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Posted: Thursday July 31, 2008 4:40PM; Updated: Thursday July 31, 2008 4:40PM
Tom Bowles Tom Bowles >
INSIDE NASCAR

NASCAR's search for sponsors may not get any easier

Story Highlights
  • Allstate 400 was another incident in a rash of recent bad publicity
  • 28 full-time teams have confirmed primary sponsorship for the 2009 season
  • Economic woes and growing fame make sponsors look more closely before signing
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Mauricia Grant
Mauricia Grant's multimillion dollar lawsuit against NASCAR is just one example of bad publicity the organization is facing.
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Four days after tires, tempers and tension ran high at the Allstate 400 at the Brickyard, the buzz continues about the sport's future direction.

NASCAR has issued an apology for the tire and competition woes that occurred at Indy, and teams and officials alike look forward to moving on this weekend at Pocono.

"I don't feel real good about it right now," said NASCAR Vice President of Competition Robin Pemberton during a media teleconference call Tuesday. "It's difficult, it's hard. We do beat ourselves up. But, you know, that's what makes us one of the best motorsports in the entire world. We take it personal. When we see things we know we can fix, we're going to go fix them. That's what we're going to set out to do. We're going to put this behind us."

But for NASCAR marketing directors responsible for obtaining sponsorship, it's not going to be quite so easy.

In a year defined by economic woes, negative press does nothing to assuage perspective companies to put their name on the side of a race car. By SI.com's count, only 28 full-time teams have confirmed, full-time primary sponsorship for the 2009 season as of July 31. Among those missing from the list are some of the higher-profile programs in the sport: All three Michael Waltrip Racing programs, both Yates Racing teams, at least two Dale Earnhardt, Inc. teams, Gillett Evernham's No. 10 car, both Petty Enterprises machines and the famed Wood Brothers No. 21.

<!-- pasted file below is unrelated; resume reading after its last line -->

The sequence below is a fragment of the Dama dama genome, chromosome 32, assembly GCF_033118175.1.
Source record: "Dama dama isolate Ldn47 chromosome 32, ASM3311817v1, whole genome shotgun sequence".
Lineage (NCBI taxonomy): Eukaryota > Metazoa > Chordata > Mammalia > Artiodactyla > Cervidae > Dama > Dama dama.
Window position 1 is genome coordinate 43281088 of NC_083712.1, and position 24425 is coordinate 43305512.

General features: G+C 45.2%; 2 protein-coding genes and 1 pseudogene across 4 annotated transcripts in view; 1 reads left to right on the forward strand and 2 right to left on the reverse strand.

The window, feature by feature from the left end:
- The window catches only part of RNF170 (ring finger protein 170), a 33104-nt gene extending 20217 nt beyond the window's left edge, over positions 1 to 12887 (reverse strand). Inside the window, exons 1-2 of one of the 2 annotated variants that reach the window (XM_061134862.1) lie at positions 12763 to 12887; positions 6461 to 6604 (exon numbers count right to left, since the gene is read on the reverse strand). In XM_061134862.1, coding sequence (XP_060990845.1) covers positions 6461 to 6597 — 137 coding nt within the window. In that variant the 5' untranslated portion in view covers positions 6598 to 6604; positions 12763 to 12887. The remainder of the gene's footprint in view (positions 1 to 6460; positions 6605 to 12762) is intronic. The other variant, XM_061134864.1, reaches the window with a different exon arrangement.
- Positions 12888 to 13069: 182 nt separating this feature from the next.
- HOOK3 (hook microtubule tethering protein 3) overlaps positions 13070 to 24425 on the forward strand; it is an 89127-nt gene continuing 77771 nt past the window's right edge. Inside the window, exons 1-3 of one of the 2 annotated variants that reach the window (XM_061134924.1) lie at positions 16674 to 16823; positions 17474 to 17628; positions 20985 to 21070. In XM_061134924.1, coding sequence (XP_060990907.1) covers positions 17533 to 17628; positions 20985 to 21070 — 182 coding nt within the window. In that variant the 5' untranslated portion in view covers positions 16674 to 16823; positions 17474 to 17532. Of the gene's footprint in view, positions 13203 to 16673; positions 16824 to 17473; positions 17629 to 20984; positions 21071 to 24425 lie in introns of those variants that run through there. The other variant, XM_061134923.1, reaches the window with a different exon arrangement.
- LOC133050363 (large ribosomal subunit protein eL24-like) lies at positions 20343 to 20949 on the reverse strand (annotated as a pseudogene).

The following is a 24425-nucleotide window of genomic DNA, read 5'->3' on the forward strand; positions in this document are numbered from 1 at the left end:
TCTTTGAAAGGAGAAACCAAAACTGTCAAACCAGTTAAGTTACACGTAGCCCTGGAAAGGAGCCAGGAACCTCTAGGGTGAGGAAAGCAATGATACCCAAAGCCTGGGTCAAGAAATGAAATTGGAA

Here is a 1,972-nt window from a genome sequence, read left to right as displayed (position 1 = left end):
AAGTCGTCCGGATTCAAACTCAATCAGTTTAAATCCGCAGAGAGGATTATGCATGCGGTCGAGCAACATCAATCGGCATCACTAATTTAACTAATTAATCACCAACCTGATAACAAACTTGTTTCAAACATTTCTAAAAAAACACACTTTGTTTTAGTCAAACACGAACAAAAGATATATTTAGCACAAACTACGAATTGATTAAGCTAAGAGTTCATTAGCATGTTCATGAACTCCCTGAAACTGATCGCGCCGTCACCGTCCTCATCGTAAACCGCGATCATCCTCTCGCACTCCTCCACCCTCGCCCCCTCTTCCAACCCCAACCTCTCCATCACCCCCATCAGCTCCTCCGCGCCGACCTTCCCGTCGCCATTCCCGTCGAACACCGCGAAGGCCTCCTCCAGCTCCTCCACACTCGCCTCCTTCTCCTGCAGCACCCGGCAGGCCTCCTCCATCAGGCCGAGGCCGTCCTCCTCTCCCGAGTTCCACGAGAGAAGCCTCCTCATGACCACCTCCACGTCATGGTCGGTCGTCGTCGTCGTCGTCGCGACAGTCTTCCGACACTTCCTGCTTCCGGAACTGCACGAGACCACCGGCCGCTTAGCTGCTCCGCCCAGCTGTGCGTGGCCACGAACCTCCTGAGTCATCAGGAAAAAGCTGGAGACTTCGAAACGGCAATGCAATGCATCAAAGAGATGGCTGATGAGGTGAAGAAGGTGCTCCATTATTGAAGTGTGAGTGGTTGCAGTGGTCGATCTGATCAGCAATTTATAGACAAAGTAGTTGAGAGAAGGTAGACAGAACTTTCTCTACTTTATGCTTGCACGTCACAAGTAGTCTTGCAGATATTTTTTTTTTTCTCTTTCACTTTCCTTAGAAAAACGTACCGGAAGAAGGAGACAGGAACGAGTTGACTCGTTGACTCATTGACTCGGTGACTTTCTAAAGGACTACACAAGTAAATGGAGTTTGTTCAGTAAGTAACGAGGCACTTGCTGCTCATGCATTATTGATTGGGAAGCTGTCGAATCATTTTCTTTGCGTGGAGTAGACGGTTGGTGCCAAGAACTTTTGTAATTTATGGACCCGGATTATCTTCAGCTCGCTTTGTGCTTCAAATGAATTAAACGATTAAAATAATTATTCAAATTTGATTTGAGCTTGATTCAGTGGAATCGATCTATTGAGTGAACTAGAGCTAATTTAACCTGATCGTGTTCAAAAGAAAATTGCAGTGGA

While the number will surely increase, for the moment that's well below the 43 needed to fund a full field of competitive entries for the 2009 season. Furthermore, in the last few years, NASCAR has seen a litany of longtime sponsors choose to either leave the sport or seriously reduce their participation.

Tide, Yellow Transportation, Dodge Dealers, Burger King and Domino's Pizza are just some of the higher-profile companies who have made their way through the exit doors. AAA will join AT&T and Alltel in that department following the 2008 season, the latter two companies pushed out due to the "grandfather" clause prohibiting other cell phone companies to be a primary sponsor in a series sponsored by Sprint.

And while these corporations are leaving, it's been a struggle to see them replaced. Old Spice joins Office Depot on Tony Stewart's No. 14 next year, joining AFLAC as the only companies to significantly increase their involvement for '09. At a cost of $26 million to sponsor Carl Edwards' No. 99, AFLAC's deal illustrates just how expensive the process has become. Becoming a primary sponsor is no longer as simple as one guy from a small company cutting a check for the whole season. Teams are now dealing with Fortune 500 boardrooms, an extensive process that ends with a sizable chunk of marketing budget focused on the sport.

Of course, the more money you spend, the more you focus on what you're spending it on. And as the intensity of the spotlight increases, NASCAR's struggling under the weight of some negative publicity. Attendance is down this year, and the $225 million lawsuit involving Mauricia Grant remains unresolved. An extension has been filed in that case, and NASCAR's response is expected by the end of August; but at the moment, it remains the elephant in a room now filled with plenty of other issues to juggle. The last thing the sport needed was for its second-biggest race to be plagued by faulty tires and questionable decisions.

A number of Cup teams are courting sponsors who are on the fence about their future involvement. Target, NAPA, UPS and the U.S. Army are just a few of the companies taking a step back and looking at how to best invest in the future of the sport. What's worrisome is that they'll be looking for solutions as to how NASCAR's going to fix its problems now, not later. But according to Pemberton, the answers as to how to improve things like testing and the Car of Tomorrow won't come until after the season.

"One of the things that we have learned, we need to test the current cars, the cars with the current engines, the best horsepower, and you need to test with the best drivers that you can," Pemberton said. "Next year will be a different set of circumstances, and the test policy will be a little more wide open where teams can hit the places they need to hit. But right now, we're not going to change where we're at."

Unfortunately, companies looking to sign on the dotted line don't have until November to see what's going to happen with this sport. Investments need to be made now for the coming season, and that means reaction, fan support and the racing on the track will be closely watched for the next few weeks. Some marketers may need to see the sport moving in a positive direction in order for them to be significantly invested in its future.

"There is nothing worse than coming away from a race and knowing that the result wasn't even close," said Pemberton. "It wasn't even close. It wasn't even in the 25th percentile of what we're capable of doing and what we do, week-in, and week-out."

Starting this weekend, NASCAR needs to be operating at 110 percent. Because at this point, it may not be able to afford weathering another mistake.

 
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